UNITED STATES of America, Appellee, v. Gordon PICKETT, Defendant-Appellant.
The question presented is whether the District Court had the authority to order restitution more than ninety days after defendant's sentencing hearing. Defendant Gordon Pickett (“Pickett”) appeals from a judgment of the United States District Court for the Eastern District of New York (John Gleeson, Judge ). Pickett raises a number of challenges to his conviction, his sentence, and the District Court's restitution order. In this opinion, we consider only the argument that the District Court lacked authority to impose restitution more than ninety days after Pickett's sentencing hearing. We address Pickett's remaining arguments in a separately filed summary order.
We hold, in accordance with the Supreme Court's recent decision in Dolan v. United States, --- S.Ct. ---, No. 09-367, 2010 WL 2346548 (June 14, 2010), that the District Court had the authority to order restitution in this case. Accordingly, we affirm the judgment of the District Court.
Pickett was convicted, after a jury trial, of the following eight counts: conspiracy to commit access device1 fraud in violation of 18 U.S.C. § 1029(b)(2) (Count One); access device fraud in violation of 18 U.S.C. § 1029(a)(1) (Count Two); possession of counterfeit and unauthorized access devices in violation of 18 U.S.C. § 1029(a)(3) (Count Three); possession of device-making equipment in violation of 18 U.S.C. § 1029(a)(4) (Count Four); production of fraudulent identification documents in violation of 18 U.S.C. § 1028(a)(1) (Count Five); bank fraud in violation of 18 U.S.C. § 1344 (Count Six); and aggravated identify theft in violation of 18 U.S.C. § 1028A(a)(1) and (c)(5) (Counts Seven and Eight).
On January 23, 2009, Pickett was sentenced principally to 168 months' imprisonment. The District Court, however, did not impose restitution at that time. Instead, the Court indicated that it would leave the sentence open for ninety days to allow for a more complete accounting of the victims' losses, because the Court did not “want this case to come to its ultimate conclusion without a full investigation and solicitation of those victims.” Appellant's App. 257. On March 27, 2009, the government submitted a letter that presented the evidence of loss, and on May 1, 2009-ninety-eight days after Pickett's sentencing hearing-the District Court adopted the loss figures set forth in the government's letter and entered an amended judgment imposing restitution in the amount of $2,400,800.
Victim restitution in criminal cases is governed by 18 U.S.C. § 3664, which provides, in relevant part, that “the court shall set a date for the final determination of the victim's losses, not to exceed 90 days after sentencing.” 18 U.S.C. § 3664(d)(5). Pickett argues that, pursuant to that subsection, the District Court lacked authority to impose restitution ninety-eight days after his sentencing hearing.
After this case was fully briefed, the Supreme Court decided Dolan v. United States, --- S.Ct. ----, No. 09-367, 2010 WL 2346548 (June 14, 2010), which squarely addressed whether district courts may impose restitution beyond the statutory deadline. The Court held that “a sentencing court that misses the 90-day deadline nonetheless retains the power to order restitution ․ where ․ the sentencing court made clear prior to the deadline's expiration that it would order restitution, leaving open (for more than 90 days) only the amount.” Id. at *3. Noting that “the statute seeks primarily to assure that victims of a crime receive full restitution,” and not “to provide defendants with certainty as to the amount of their liability,” id. at *6, the Court upheld an order of restitution entered more than three months after the expiration of the statutory deadline, id. at *4.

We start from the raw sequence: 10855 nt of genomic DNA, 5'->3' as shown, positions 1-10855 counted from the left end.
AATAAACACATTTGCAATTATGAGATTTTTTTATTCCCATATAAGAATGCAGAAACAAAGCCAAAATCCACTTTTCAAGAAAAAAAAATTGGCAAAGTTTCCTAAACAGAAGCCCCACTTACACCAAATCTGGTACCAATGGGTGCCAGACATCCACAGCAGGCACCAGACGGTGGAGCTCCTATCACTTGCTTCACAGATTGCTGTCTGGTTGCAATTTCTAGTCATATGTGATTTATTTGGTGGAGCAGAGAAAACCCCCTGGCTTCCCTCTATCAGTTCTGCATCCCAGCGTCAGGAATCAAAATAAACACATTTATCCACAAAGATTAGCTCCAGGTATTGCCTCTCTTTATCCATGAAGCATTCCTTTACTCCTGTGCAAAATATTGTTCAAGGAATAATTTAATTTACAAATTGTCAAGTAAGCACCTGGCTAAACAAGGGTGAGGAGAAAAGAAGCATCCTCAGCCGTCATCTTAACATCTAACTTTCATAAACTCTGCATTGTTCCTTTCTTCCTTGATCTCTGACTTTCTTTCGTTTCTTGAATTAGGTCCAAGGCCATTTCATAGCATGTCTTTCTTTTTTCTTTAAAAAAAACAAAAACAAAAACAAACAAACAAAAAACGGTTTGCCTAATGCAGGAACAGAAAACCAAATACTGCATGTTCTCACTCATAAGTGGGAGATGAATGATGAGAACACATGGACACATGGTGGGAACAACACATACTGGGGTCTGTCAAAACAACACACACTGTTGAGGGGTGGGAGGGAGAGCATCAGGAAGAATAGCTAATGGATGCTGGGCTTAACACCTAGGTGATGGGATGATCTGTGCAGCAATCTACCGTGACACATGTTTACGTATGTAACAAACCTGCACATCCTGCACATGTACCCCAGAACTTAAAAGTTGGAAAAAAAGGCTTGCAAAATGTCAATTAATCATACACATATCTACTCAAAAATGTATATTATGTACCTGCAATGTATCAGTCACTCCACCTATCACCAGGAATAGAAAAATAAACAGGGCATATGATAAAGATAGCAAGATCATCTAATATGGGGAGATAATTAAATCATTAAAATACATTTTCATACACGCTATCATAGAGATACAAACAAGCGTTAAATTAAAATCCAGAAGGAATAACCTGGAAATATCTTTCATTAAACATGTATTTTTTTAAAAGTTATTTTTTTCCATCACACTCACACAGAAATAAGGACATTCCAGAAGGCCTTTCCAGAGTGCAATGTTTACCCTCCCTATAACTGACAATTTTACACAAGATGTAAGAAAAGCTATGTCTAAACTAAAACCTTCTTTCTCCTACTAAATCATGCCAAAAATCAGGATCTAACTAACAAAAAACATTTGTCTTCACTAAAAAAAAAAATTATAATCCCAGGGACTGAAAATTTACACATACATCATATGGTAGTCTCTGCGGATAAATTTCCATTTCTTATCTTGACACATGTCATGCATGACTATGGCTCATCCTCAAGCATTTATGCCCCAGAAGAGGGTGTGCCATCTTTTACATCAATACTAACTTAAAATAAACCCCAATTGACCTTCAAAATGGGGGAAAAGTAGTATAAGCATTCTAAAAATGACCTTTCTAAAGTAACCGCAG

Here, as in Dolan, the District Court's judgment “made clear prior to the deadline's expiration that [the Court] would order restitution,” id. at *3, leaving open only the amount “[t]o be determined.” Appellant's App. at 264. Furthermore, at the sentencing hearing, the District Court explained that it “intend[ed] to leave the sentence open for 90 days or [as] much of the 90 day period as is necessary for” the government to gather information about the victims' losses. Id. at 256. Those statements, each of which was made before the expiration of the ninety-day period, left no doubt that restitution would be imposed. Accordingly, the District Court acted within its authority in ordering restitution ninety-eight days after Pickett's sentencing hearing.
Pursuant to Dolan v. United States, --- S.Ct. ----, No. 09-367, 2010 WL 2346548 (June 14, 2010), we hold that the District Court “retain[ed] the power to order restitution” ninety-eight days after Pickett's sentencing hearing because the District Court “made clear prior to the deadline's expiration that it would order restitution.” Accordingly, the judgment of the District Court is AFFIRMED insofar as it imposed restitution on a date beyond the ninety-day statutory period.
1. The access device statute defines an “access device” asany card, plate, code, account number, electronic serial number, mobile identification number, personal identification number, or other telecommunications service, equipment, or instrument identifier, or other means of account access that can be used, alone or in conjunction with another access device, to obtain money, goods, services, or any other thing of value, or that can be used to initiate a transfer of funds (other than a transfer originated solely by paper instrument)[.]18 U.S.C. § 1029(e)(1). Credit cards and debit cards (and the account numbers associated with both) are considered “access devices” under the statute. H.R.Rep. No. 98-894, at 19 (1984), reprinted in 1984 U.S.C.C.A.N. 3689, 3705; see also United States v. Abozid, 257 F.3d 191, 196 (2d Cir.2001).